Reasons for Requesting a CT Scan and Amount of Radiation Exposure in Hospitalized Children, the Issue Needs Attention


avatar Alireza Kiani ORCID 1 , avatar Leila Barati ORCID 1 , * , avatar MohammadHadi Gharib ORCID 2 , avatar Mohammadali Vakili ORCID 3 , avatar Farshid Kompani ORCID 1 , avatar Azaleh Khajavi ORCID 4

Neonatal and Children's Health Research Center, School of Medicine, Golestan University of Medical Sciences, Gorgan, Iran
Radiology Department, Neonatal and Children's Health Research Center, Faculty of Medicine, Golestan University of Medical Sciences, Gorgan, Iran
Department of Biostatistics and Epidemiology, Health Management and Social Development Research Center, Faculty of Health, Golestan University of Medical Sciences, Gorgan, Iran
Faculty of Medicine, Golestan University of Medical Sciences, Gorgan, Iran

how to cite: Kiani A, Barati L, Gharib M, Vakili M, Kompani F, et al. Reasons for Requesting a CT Scan and Amount of Radiation Exposure in Hospitalized Children, the Issue Needs Attention. J Compr Ped. 2021;12(4):e114476. doi: 10.5812/compreped.114476.



Computerized Tomographic (CT) scan is a rapid, non-invasive, and common diagnostic modality in radiology. More and faster growth of cells, as well as longer lifespan of a child, may lead to a cumulative effect of radiation and a greater chance of mutation, especially in children who are more vulnerable.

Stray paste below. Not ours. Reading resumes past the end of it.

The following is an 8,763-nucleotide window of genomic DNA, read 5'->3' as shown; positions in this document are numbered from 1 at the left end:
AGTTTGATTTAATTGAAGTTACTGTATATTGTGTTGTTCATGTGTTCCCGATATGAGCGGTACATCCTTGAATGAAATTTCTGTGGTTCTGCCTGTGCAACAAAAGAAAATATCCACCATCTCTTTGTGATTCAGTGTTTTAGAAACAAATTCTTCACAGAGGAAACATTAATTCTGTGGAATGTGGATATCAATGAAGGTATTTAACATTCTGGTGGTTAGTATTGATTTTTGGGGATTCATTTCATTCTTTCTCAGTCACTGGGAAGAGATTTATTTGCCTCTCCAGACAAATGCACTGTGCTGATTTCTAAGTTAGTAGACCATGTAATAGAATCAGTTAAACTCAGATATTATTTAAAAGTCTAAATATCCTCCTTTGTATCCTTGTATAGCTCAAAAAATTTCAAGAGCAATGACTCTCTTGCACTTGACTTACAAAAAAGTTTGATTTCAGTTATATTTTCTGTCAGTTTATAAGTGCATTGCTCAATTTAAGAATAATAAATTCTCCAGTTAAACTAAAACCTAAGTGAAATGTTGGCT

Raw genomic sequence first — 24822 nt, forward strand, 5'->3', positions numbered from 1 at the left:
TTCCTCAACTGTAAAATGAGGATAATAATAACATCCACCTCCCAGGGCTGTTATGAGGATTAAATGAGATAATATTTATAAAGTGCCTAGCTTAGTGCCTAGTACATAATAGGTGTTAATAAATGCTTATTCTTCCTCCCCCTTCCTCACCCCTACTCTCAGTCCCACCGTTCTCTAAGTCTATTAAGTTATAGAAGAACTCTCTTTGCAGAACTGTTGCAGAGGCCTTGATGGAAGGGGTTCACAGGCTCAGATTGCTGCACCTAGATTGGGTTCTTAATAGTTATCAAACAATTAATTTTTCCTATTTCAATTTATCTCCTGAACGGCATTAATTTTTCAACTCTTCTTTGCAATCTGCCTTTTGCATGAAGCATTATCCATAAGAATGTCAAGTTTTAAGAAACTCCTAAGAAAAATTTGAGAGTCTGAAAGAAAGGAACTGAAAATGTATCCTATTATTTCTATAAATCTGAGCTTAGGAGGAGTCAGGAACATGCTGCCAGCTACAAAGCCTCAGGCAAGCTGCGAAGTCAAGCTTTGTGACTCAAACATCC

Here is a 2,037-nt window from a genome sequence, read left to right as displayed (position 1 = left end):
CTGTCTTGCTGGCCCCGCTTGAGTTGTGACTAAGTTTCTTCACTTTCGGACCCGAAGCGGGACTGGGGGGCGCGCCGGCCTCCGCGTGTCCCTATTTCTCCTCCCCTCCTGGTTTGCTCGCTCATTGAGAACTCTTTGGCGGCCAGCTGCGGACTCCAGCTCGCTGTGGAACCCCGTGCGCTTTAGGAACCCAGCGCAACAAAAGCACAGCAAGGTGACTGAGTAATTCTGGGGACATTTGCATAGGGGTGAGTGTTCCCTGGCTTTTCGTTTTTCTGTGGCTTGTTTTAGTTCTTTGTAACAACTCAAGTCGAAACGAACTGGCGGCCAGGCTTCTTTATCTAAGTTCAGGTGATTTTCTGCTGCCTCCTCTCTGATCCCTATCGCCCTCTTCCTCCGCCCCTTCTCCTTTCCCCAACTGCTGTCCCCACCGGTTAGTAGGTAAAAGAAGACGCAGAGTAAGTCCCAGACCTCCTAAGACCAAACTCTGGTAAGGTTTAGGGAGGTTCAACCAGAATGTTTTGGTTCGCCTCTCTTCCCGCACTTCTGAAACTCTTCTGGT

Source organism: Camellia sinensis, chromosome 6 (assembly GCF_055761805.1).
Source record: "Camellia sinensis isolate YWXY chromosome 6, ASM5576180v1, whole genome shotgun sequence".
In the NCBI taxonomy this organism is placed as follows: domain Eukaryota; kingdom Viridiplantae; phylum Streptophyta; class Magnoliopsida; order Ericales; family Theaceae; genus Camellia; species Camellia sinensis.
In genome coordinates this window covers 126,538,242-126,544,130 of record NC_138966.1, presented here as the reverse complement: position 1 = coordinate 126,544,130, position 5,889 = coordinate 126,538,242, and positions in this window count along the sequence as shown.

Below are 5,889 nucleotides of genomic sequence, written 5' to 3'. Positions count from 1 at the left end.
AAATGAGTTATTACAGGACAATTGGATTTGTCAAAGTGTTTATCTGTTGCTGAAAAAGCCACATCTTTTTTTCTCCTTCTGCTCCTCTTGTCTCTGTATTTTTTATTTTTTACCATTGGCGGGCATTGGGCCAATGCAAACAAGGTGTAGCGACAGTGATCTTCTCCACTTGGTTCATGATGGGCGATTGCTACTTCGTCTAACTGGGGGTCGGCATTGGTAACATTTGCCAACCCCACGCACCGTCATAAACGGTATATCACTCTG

This study was designed to evaluate the current trend in the use of this modality.


In this descriptive study, all cases of children admitted to Taleghani Hospital who were studied by CT scan during the years 2018 - 2019, entered in survey. Demographic information, anatomical location of the scan, findings from the CT scan report, initial and final diagnosis, number of scans, patient’s complaint that led to his hospitalization and total amount of radiation received by the patient were analyzed. The data were analyzed by SPSS software version 23 with descriptive statistics (frequency, frequency percentage, and mean and standard deviation).


In this study, 344 scans of 280 patients were reviewed. Out of 280 patients, 222 patients underwent scan of one, 55 patients of two and four patients of three different anatomical locations. There were 146 male patients (52.1%) with a mean age of 57.7 months and 134 female patients (47.9%) with a mean age of 54.7 months. Out of all scans, the brain constituted 43.6%, chest 30.52%, and other areas 25%. The CT scan was performed at the request of the physician in charge. Pneumonia (19%) followed by convulsion (17%) and febrile seizures (12%) were the most common final diagnoses. The number of completely normal CT scans was 151 (44.2%), with brain scans having the highest frequency of normal scans with 74.19%. Brain scans with an average of 358.66 milliGray.centimeter ( and a maximum of 995.30 had the highest average absorbed dose.


In this study, the rate of normal CT scans was relatively high and the range of radiation exposure available for each modality was significantly wide. Effective interventions must be made in this regard.

1. Background

The use of CT scans has grown rapidly worldwide in recent decades (1-7). In 2005, about 8.2 million CT scans were performed in Germany, with a child CT ratio of about 1% (8). In 2011, about 85 million CT scans were performed in the United States, of which 5 - 11% belonged to children (6, 9, 10). In 1982, the average annual dose of ionizing radiation from medical diagnostic exposures was about 0.5 mSv per person in the United States, up to 3 mSv in 2006 (11).